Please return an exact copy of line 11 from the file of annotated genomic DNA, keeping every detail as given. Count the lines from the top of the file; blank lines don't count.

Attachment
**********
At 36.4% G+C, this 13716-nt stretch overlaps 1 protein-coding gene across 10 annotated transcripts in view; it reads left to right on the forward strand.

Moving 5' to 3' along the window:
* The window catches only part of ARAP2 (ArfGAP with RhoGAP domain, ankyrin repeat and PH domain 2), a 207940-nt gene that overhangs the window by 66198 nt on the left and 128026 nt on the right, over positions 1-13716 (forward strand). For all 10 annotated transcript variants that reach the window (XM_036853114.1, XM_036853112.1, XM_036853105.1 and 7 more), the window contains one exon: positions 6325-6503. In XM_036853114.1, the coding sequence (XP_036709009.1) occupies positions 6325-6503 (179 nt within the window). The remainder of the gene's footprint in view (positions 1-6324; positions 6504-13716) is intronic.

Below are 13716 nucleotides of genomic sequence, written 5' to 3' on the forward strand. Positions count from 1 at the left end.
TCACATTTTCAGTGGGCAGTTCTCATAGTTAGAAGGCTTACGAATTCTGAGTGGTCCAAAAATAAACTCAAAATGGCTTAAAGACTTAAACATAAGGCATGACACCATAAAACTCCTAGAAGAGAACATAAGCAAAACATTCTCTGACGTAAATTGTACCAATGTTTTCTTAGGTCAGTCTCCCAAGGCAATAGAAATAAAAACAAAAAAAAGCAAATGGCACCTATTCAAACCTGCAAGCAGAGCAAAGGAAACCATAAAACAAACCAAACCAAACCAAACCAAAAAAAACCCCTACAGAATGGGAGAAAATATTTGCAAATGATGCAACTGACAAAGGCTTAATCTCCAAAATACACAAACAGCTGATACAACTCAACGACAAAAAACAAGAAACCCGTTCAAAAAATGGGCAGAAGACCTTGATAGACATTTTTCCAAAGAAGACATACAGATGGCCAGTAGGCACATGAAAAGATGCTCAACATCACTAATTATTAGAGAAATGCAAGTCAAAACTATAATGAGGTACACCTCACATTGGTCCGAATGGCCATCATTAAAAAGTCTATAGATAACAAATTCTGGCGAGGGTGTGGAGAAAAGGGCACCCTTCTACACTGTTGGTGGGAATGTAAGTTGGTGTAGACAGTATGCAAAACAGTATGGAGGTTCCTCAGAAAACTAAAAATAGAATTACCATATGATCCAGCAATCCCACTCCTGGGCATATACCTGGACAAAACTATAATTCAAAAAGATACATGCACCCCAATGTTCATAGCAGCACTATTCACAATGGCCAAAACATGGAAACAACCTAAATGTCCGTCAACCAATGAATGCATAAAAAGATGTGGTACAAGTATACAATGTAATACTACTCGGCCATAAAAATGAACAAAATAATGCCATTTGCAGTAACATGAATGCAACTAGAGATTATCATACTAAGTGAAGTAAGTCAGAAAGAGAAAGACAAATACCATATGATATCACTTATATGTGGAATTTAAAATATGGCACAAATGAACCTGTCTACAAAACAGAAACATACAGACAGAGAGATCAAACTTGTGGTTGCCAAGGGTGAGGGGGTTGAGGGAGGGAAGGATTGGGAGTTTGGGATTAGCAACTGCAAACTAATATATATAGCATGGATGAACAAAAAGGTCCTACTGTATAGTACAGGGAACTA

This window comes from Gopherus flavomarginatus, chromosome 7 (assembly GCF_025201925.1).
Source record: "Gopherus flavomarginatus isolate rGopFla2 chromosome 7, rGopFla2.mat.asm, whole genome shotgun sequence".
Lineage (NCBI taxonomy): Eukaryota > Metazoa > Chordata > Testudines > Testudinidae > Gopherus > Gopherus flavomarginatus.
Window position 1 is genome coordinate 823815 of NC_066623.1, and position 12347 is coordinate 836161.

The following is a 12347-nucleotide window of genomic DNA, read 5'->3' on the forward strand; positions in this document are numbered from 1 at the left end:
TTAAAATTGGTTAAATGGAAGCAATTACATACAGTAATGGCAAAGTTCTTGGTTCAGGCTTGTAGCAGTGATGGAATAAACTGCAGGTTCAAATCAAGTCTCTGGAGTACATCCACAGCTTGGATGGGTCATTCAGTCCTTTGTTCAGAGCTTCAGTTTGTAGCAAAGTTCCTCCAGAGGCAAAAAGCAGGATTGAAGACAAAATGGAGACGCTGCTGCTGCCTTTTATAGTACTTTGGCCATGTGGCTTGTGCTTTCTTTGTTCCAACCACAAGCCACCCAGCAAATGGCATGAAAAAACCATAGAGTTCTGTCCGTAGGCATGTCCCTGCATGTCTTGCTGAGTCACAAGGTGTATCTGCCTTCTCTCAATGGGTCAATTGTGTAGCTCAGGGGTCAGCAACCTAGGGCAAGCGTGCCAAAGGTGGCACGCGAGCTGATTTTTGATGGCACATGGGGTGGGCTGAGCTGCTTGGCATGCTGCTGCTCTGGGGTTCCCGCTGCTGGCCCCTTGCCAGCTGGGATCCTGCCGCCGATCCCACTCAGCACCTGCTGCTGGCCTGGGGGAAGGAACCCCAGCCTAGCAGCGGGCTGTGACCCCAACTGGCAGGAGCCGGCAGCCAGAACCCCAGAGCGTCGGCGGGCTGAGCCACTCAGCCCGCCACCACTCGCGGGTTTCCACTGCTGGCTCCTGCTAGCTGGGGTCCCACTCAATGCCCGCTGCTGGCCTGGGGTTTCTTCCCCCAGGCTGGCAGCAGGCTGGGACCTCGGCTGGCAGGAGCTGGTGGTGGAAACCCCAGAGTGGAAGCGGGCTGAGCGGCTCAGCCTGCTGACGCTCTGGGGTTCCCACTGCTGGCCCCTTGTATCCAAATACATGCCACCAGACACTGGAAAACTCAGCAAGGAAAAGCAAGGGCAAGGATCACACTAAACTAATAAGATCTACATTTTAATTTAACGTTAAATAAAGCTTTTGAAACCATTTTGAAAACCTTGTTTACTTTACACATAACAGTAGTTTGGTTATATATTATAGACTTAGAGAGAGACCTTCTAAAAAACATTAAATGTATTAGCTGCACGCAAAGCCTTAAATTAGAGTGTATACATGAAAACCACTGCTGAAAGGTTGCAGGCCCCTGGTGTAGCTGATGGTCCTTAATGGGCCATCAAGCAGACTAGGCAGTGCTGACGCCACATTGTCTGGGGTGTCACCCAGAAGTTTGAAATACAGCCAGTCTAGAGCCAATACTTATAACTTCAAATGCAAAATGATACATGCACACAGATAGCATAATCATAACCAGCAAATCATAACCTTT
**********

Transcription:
TTAAAATTGGTTAAATGGAAGCAATTACATACAGTAATGGCAAAGTTCTTGGTTCAGGCTTGTAGCAGTGATGGAATAAACTGCAGGTTCAAATCAAGTCTCTGGAGTACATCCACAGCTTGGATGGGTCATTCAGTCCTTTGTTCAGAGCTTCAGTTTGTAGCAAAGTTCCTCCAGAGGCAAAAAGCAGGATTGAAGACAAAATGGAGACGCTGCTGCTGCCTTTTATAGTACTTTGGCCATGTGGCTTGTGCTTTCTTTGTTCCAACCACAAGCCACCCAGCAAATGGCATGAAAAAACCATAGAGTTCTGTCCGTAGGCATGTCCCTGCATGTCTTGCTGAGTCACAAGGTGTATCTGCCTTCTCTCAATGGGTCAATTGTGTAGCTCAGGGGTCAGCAACCTAGGGCAAGCGTGCCAAAGGTGGCACGCGAGCTGATTTTTGATGGCACATGGGGTGGGCTGAGCTGCTTGGCATGCTGCTGCTCTGGGGTTCCCGCTGCTGGCCCCTTGCCAGCTGGGATCCTGCCGCCGATCCCACTCAGCACCTGCTGCTGGCCTGGGGGAAGGAACCCCAGCCTAGCAGCGGGCTGTGACCCCAACTGGCAGGAGCCGGCAGCCAGAACCCCAGAGCGTCGGCGGGCTGAGCCACTCAGCCCGCCACCACTCGCGGGTTTCCACTGCTGGCTCCTGCTAGCTGGGGTCCCACTCAATGCCCGCTGCTGGCCTGGGGTTTCTTCCCCCAGGCTGGCAGCAGGCTGGGACCTCGGCTGGCAGGAGCTGGTGGTGGAAACCCCAGAGTGGAAGCGGGCTGAGCGGCTCAGCCTGCTGACGCTCTGGGGTTCCCACTGCTGGCCCCTTGTATCCAAATACATGCCACCAGACACTGGAAAACTCAGCAAGGAAAAGCAAGGGCAAGGATCACACTAAACTAATAAGATCTACATTTTAATTTAACGTTAAATAAAGCTTTTGAAACCATTTTGAAAACCTTGTTTACTTTACACATAACAGTAGTTTGGTTATATATTATAGACTTAGAGAGAGACCTTCTAAAAAACATTAAATGTATTAGCTGCACGCAAAGCCTTAAATTAGAGTGTATACATGAAAACCACTGCTGAAAGGTTGCAGGCCCCTGGTGTAGCTGATGGTCCTTAATGGGCCATCAAGCAGACTAGGCAGTGCTGACGCCACATTGTCTGGGGTGTCACCCAGAAGTTTGAAATACAGCCAGTCTAGAGCCAATACTTATAACTTCAAATGCAAAATGATACATGCACACAGATAGCATAATCATAACCAGCAAATCATAACCTTT